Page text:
So you’re ready to establish yourself as an IT thought leader. From last week’s blog, Thought Leadership – Part I, you understand what a thought leader is, why it’s important, and the personal costs involved; but now you’re ready to move forward. Of course, it’s not a simple one-two-three, and you’re there, but these steps will guide you on your journey.

Brand – Brand – Brand: Establishing a personal brand is essential to your IT career, but it is the heart of thought leadership.

·         Discover your personal passion – what excites your IT persona more than anything else? What inspires you to “dig in” until you find the answers? Identifying that sweet spot where your IT skills, experience, interests, and creative thoughts all come together is the foundation of your thought leadership. You can’t sell yourself until you know yourself.

  • Identify where you want your IT brand to take you. Where do your ideas for future possibilities fall? Where do you see yourself making a significant difference within the IT community?
  • Now, go over your social media structure with a fine-toothed comb. Clean out anything less than “pristine clean” and revamp your profiles. Include the details of your accomplishments and credentials – anything that represents you, your passions, your skills, your experience, etc. Highlight whatever connects with who you are and where you want to go.

Connection – Connection – Connection: Build relationships with influencers in the IT arena. Seek a mentor or mentors who is already leading in the IT community (or, at least is ahead of you on the path).

  • Learn from them. Pay attention to what they do. Listen to what they say – across the table and on their social media. What makes the way they think different than the norm? What propels them forward in their IT niche?
  • Seek their support by respecting their time as well as their expertise. Listen to, and act upon their advice. Show appreciation.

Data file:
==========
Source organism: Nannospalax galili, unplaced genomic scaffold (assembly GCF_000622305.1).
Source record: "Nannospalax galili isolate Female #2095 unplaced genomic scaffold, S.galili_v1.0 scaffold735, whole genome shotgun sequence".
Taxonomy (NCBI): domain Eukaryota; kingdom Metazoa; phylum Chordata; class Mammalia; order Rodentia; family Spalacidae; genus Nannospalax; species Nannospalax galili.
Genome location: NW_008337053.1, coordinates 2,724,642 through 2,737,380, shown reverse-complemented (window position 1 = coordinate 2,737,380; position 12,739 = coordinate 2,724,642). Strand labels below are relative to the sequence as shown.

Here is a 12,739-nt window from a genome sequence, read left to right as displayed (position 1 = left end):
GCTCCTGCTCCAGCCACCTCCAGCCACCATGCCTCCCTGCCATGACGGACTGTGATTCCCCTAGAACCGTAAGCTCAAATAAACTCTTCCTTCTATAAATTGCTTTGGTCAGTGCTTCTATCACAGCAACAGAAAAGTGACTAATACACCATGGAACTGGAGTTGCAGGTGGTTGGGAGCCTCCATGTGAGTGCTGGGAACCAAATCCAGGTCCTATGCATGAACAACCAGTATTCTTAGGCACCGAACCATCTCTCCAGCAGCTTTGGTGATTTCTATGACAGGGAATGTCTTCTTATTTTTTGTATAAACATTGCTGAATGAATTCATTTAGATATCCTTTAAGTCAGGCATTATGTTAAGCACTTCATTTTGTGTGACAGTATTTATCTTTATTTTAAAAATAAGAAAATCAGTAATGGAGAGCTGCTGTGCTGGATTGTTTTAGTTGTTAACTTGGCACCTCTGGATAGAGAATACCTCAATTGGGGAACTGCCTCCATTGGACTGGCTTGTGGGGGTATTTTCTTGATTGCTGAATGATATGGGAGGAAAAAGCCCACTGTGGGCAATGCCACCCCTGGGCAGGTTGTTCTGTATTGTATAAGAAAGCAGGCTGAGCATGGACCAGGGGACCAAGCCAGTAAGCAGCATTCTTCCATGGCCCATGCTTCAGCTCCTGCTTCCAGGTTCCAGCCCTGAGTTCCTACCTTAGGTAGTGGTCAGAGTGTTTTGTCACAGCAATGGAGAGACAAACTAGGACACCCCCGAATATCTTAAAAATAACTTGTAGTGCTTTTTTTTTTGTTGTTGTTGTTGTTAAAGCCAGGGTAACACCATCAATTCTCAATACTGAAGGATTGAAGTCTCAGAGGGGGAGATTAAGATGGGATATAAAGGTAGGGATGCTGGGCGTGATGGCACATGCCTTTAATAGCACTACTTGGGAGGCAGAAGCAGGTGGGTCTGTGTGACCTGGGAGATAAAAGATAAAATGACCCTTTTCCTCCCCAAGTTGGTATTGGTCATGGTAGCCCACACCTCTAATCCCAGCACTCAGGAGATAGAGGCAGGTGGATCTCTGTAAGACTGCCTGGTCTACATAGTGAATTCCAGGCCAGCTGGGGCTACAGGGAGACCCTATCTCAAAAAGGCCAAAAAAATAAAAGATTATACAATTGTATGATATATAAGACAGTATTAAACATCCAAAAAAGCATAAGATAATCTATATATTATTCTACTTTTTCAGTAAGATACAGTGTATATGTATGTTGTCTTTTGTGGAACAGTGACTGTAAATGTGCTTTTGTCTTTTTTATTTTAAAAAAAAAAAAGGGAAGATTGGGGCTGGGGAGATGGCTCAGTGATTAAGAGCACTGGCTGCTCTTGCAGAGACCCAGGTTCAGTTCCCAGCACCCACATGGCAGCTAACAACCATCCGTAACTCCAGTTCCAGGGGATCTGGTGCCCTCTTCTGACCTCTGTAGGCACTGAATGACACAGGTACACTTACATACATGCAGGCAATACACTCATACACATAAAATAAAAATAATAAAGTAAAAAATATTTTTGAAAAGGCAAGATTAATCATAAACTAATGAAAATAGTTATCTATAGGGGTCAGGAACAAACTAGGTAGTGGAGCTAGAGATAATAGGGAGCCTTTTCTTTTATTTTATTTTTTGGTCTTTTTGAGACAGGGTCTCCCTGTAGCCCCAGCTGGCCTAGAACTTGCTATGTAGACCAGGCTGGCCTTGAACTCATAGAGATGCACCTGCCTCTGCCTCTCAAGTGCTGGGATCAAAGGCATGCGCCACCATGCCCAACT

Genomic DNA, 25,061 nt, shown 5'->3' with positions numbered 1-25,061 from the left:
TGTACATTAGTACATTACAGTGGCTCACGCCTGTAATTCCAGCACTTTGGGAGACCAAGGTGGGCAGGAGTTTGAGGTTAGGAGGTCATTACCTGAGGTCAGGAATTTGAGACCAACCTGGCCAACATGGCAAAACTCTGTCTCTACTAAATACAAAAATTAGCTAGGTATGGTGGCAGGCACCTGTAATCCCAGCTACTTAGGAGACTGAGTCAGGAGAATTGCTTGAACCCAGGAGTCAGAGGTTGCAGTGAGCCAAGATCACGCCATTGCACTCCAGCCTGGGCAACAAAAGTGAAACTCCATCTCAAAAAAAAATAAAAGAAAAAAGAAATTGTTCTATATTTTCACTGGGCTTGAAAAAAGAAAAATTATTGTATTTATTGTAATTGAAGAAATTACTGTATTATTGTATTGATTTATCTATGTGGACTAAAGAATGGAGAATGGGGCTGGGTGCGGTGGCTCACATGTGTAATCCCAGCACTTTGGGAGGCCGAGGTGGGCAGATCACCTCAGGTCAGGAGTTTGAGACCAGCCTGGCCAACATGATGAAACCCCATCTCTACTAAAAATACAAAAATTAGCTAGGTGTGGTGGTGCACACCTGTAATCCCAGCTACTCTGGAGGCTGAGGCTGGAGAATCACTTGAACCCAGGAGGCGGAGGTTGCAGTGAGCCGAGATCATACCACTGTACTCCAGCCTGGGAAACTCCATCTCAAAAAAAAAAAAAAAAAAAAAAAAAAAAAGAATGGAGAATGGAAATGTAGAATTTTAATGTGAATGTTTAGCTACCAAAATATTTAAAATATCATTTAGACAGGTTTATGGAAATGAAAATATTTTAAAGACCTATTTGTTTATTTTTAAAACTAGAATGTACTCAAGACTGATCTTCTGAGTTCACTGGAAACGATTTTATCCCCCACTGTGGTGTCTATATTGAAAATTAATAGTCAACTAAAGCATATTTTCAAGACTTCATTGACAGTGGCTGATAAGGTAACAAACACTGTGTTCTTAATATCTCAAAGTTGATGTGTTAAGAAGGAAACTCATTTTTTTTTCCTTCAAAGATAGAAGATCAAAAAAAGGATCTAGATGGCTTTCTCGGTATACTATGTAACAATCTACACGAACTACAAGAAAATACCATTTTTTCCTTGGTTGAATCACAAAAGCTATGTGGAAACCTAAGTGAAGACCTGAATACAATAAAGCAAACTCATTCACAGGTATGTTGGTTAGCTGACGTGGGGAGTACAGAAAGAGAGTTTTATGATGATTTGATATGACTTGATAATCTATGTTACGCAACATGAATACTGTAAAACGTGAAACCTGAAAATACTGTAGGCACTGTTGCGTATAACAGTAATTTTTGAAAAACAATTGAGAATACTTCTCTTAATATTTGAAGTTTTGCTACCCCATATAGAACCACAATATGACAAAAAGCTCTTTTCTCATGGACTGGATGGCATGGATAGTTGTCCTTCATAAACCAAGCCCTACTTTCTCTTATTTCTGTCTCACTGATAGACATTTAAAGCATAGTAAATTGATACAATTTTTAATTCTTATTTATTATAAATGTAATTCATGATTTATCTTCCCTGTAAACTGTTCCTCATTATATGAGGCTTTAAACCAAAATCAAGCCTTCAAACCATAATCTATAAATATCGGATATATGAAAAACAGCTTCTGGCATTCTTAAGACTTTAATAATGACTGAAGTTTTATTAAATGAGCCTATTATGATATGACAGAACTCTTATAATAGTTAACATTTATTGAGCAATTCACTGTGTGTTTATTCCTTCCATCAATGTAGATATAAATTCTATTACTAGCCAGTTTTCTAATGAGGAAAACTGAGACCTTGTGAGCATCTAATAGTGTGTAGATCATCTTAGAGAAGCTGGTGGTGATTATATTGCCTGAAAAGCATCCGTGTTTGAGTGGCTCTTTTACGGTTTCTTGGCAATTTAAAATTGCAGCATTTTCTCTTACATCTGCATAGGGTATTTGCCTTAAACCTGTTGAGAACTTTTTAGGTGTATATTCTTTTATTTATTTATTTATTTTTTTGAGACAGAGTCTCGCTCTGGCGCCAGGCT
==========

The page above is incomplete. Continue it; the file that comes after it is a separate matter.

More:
Network – Network – Network: Never stop expanding your professional connections.

  • Choose the social media platforms that best fit your goals. Get involved in as many as possible, but don’t overextend – it’s better to do several well than many poorly.
  • Attend networking events. Face-to-face connections help establish you in your industry niche.
  • Network and learn at the same time by attending conferences, as well as participating in webinars, online forums, discussion groups, etc.

Content – Content – Content: Publishing is the name of the game – the path to getting your name as a byword among IT groups.

  • Create a blog. Post on it weekly, but skip the fluff. Discuss hot topics. Try for a fresh slant. Invite comments and respond promptly – even to the negative ones. The way you respond to fire is often the road to respect among your online community.
  • Link your blogs to your social media platforms
  • Invite guest bloggers who are already established as experts.
  • Inquire about posting guest blogs on other sites.
  • Seek opportunities to be published in IT newsletters, magazines, online channels, etc. The more you get your name out there – providing your content is pertinent, well-written, and leads to innovation – the more you will be established as a recognized expert.

Influence – Influence – Influence: Remember, as a thought leader, your goal will be to persuade and inspire others – to lead positive change in the IT arena.

  • Pay attention to what is resonating among your IT colleagues. What are the hot topics? What are your thoughts and ideas in these areas? How can you make a difference?
  • Look for opportunities to speak at those networking events we discussed. Even if initially you only open the event, you are establishing yourself as an expert in your arena.
  • Influencing others requires more than intellect – connect with your emotions too.

 Innovate – Innovate – Innovate: Lead the way – break through IT boundaries.

  • Overcome your personal inhibitions and put new ideas on the table.
  • Move forward with your new ideas. Drive change, by leading change. Sure, sometimes your IT idea won’t work, but the things you learned in the process will almost always lead to another idea – and sometimes it puts you at the front of a break-through.
  • Be confident – even over confident. If you don’t believe in your new ideas, neither will anyone else.

As we said in the beginning, becoming a thought leader isn’t easy, but it is possible and definitely worth the effort. Here at Cynergies Solutions, we are looking for thought leaders and those IT candidates who are motivated to become one. We specialize in matching quality IT personnel with quality companies across multiple industries. After all, every company needs IT leaders. Contact us today.